Repairing my rare, broken Japanese Bandai Intellivision

I grew up with the Mattel Intellivision – I’ve made a video about that before. It was my first real game console and I still love it.

Not a lot of people realize that Mattel licensed the system not just to Sears and Radio Shack (who made their own versions), but also to Bandai in Japan. This system was one of the first American game consoles ever to get an official Japanese release.

But it never caught on there, and consequently it’s pretty rare to find a Bandai machine in the wild even in Japan. I discovered this one purely by chance sitting on a shelf at Super Potato in Ikebukuro, Tokyo for ¥9,800 – about $90 at the time. A steal!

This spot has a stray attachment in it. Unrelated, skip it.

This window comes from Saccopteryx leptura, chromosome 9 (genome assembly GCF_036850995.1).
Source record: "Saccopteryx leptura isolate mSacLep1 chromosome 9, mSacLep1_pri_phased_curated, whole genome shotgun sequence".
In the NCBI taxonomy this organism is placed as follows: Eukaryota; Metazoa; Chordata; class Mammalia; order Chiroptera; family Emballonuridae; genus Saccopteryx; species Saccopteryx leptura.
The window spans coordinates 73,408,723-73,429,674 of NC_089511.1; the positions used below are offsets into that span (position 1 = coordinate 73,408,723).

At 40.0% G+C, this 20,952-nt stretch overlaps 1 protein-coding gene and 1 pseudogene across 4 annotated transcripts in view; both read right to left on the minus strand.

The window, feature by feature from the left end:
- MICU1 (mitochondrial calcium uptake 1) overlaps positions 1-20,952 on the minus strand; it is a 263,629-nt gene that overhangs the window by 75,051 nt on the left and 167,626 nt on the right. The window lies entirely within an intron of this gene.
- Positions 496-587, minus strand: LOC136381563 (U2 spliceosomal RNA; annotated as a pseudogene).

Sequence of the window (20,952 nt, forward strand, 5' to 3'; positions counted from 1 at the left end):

It was marked “untested” and I was warned verbally about that before purchasing too, but it looked almost unused and these machines have no moving parts – what could go wrong? You see where this is heading.

Of course it didn’t work – there was major character corruption in every game. (One of my YouTube commenters asked if this wasn’t a mismatch between a Japanese console and American games, but to be clear, there were no localized Japanese games. They just repackaged the American ones with some Japanese language packaging and instructions.) You can see that at the beginning of this video.

So here I am trying to diagnose and fix this machine, with some help from the good people at Was I successful? Well, watch and find out! I will warn you that the process was not short, and neither is the video.

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